The great thing about being an LS enthusiast is you don’t have to worry yourself with the petty problems that plagued the lesser Gen. I small blocks, right? Case in point, intake manifolds.
The O.G. small block guys will bicker endlessly about whether to top their carbureted small block with a single plane intake manifold or dual-plane intake. Since the LS came factory equipped not only with electronic fuel injection, but impressively powerful (factory) intake manifolds, why on earth would LS owners get caught up in the single-plane v. dual-plane debate?
Well, being the darling of the industry, the reality is that a great many LS motors are not only swapped into less modern machinery, but some of those are even topped with carburetors. The combination of available intakes from trusted sources like Edelbrock, and necessary ignitions controllers from MSD made carburetors an easy, affordable alternative to running fuel injection.
What this means is that even LS owners are forced to choose between the available single- and dual-plane intakes.
Much like their Gen. I counterparts, LS owners need to look at much more than just power numbers, especially peak power numbers, when it comes to choosing the right intake manifold. While the power and performance are certainly important aspects, there is a great deal more that goes into the ideal intake choice, including things like engine combination, application (street or race) and, last but not least, displacement.
While we all like to think we live and breathe nothing but performance, the reality is that the vast majority of us spend most of our time at significantly less than full throttle. This is especially the case for daily drivers, but even on an all-out race motor, things other than peak power and/or peak torque should be considered.
And it starts with engine combination.
Your engine combo will certainly help determine the intake choice as a stock, or near stock motor, will most likely run much better with a dual plane than a single plane. The opposite is true, if you are putting together a wild, high-rpm combo, which might be better suited to the racy single plane.
Obviously, your combination should go hand-in-hand with the application. A stock or mild build, for example, would be best for a daily driver, while a race application would be better served with wilder cam timing, extra head flow, and a high-rpm intake (meaning single plane).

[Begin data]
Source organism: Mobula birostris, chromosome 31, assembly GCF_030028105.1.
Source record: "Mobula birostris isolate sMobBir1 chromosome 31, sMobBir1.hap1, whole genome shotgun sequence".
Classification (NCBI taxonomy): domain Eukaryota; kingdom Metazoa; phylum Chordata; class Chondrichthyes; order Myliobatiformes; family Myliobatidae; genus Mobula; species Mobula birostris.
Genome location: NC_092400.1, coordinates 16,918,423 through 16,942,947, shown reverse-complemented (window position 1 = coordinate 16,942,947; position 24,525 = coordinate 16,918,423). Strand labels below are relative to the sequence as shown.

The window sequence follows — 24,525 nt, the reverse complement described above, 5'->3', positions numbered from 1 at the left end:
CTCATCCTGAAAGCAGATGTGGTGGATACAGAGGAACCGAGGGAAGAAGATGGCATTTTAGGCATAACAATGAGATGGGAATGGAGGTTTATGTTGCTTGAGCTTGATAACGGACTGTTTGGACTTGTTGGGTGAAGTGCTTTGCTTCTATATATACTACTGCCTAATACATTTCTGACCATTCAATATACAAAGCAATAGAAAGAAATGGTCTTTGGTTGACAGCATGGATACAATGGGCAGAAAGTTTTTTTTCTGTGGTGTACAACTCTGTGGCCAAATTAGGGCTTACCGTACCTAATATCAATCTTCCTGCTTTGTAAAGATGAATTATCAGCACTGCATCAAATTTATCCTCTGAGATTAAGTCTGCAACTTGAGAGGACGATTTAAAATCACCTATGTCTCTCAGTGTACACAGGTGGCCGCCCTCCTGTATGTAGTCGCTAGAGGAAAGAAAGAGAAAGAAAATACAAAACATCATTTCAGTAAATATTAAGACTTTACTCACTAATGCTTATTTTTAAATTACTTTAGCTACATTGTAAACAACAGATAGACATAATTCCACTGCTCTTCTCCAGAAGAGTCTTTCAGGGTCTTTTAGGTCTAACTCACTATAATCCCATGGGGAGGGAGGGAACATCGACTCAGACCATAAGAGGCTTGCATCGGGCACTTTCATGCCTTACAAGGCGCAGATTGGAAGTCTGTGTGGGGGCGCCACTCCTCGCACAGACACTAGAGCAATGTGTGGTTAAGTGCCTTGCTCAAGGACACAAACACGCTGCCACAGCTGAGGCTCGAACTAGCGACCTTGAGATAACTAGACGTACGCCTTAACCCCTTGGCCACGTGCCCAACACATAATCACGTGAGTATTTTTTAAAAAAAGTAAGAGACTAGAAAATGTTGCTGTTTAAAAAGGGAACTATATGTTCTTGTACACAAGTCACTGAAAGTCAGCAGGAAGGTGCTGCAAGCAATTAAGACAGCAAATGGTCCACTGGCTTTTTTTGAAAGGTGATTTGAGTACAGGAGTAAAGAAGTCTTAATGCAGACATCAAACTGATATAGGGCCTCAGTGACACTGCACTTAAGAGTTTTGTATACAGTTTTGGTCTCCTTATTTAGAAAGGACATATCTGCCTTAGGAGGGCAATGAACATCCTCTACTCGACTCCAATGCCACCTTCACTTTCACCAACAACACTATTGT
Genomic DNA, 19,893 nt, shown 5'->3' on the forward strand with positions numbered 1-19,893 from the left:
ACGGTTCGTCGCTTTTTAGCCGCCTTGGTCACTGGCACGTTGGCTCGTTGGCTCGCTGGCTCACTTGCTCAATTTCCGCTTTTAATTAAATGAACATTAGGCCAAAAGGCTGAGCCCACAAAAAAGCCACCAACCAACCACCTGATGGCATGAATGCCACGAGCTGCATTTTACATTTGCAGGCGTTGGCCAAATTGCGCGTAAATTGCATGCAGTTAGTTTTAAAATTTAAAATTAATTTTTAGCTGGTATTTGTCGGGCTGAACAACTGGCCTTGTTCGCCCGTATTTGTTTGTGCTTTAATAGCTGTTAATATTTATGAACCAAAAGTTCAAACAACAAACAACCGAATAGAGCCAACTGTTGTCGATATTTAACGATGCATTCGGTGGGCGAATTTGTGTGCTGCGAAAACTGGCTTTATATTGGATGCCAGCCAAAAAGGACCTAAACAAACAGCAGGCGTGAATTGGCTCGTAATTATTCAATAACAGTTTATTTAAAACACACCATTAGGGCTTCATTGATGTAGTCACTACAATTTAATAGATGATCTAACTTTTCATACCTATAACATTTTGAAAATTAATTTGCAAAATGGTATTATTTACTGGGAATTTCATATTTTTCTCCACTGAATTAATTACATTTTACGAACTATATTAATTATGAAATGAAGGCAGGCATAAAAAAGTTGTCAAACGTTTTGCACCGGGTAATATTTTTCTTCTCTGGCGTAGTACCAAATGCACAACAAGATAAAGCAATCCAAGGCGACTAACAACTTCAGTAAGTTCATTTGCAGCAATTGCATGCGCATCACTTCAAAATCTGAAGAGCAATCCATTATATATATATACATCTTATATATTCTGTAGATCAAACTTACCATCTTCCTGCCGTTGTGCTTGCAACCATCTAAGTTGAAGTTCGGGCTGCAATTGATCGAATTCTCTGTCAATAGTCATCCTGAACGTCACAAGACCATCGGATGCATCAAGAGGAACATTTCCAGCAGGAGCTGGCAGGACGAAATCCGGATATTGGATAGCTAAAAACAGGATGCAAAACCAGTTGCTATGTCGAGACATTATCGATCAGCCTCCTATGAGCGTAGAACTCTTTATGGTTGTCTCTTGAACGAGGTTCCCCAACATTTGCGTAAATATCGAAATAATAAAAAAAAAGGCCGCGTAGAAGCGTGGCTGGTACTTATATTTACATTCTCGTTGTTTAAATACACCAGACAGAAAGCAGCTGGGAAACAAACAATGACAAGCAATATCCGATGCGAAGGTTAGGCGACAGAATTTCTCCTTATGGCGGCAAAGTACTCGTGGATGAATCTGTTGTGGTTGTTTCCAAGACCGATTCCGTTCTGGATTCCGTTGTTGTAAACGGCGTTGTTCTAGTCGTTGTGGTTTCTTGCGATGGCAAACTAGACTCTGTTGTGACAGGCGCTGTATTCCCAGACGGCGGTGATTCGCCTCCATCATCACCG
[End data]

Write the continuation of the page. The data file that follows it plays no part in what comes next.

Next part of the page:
The final element is often overlooked, possibly even more so on an LS application. We all know the LS family makes considerable power, and people often associate this power potential with the need for MORE intake manifold. Much like carburetion, the trend is to over-intake a smaller motor. The key is to remember that a single plane and dual plane are not only designed for different effective engine speeds, but this effective rpm range can change with displacement. What might work well on a larger 6.0L or 6.2L LS, can be less than optimal on the “Little Man” (4.8L).
To illustrate the difference between single- and dual-plane intakes on the Little Man, we set up a test to compare them on a typical (mild-cammed) 4.8L. Just for grins, we tossed in the factory 4.8L truck intake to demonstrate what the carbureted guys might be giving up by not running modern injection.
To get things started, we set up a junkyard 4.8L (with forged JE pistons) with a few quick mods, including a mild cam and springs before testing each of the intakes. The 4.8L was also equipped with long-tube headers, an MSD ignition controller (to set the timing curve) and a Holley 650 carburetor. Naturally, each carbureted intake was tested under the same conditions, meaning the same A/F and timing and temperatures. For our mild cam, we chose a Comp XR265HR that offered a .522/.529-inch lift, a 212/218-degree duration split and 114-degree LSA.
First up was the dual-plane Edelbrock Performer RPM. After jetting, the dual-plane allowed the 4.8L to produce 375 horsepower (at 6,300 rpm) and 342 ft.-lbs. of torque (at 4,800 rpm). Check out the graph below for an idea what the entire power curve looked like, as this was much more important than the peaks.
After swapping over to the single-plan, Edelbrock Victor Jr., the peak numbers changed to 376 horsepower (at 6,300 rpm) and 336 ft.-lbs. of torque (at 5,100 rpm), Though the peaks were similar, the curves couldn’t be more different. Check out the fact that the dual plane offered not only every bit as much peak power as the single plane, but offered substantially more torque production (over 55 ft.-lbs. at 3,000 rpm!). Given the fact that the Little Man 4.8L was never known for torque production, such a loss should not be welcome (or even tolerated)!
For the smaller 4.8L, the dual plane is definitely the hot set up.
In the comparison between the single- and dual-plane intakes on the 4.8L, the dual plane definitely came out on top, but where does that leave the factory truck intake? Were we to line up the truck intake, it would be most closely comparable to the dual plane, as both share a propensity for torque production. The long-runner truck intake was definitely designed to enhance average power production, though the long, equal-length runners are not shared by either the single- or dual plane-designs.
To illustrate the differences in the power curve offered by the truck intake, we ran it on our Little Man 4.8L. Run with the EFI intake, the mild-cammed 4.8L produced not only more peak power than either carbureted combo (382 horsepower at 6,100), but also more peak torque (359 ft.-lbs. at 5,100 rpm). Compared to the single-plane intake, the truck offered more power through the entire rev range, but the low-speed torque champ was actually the dual-plane Performer RPM. It looks like the single-plane/dual-plane argument is pretty well settled on the mild 4.8L, but what about the choice between the dual plane and the truck intake?
Even on the Little Man LS, the intake debate rages on!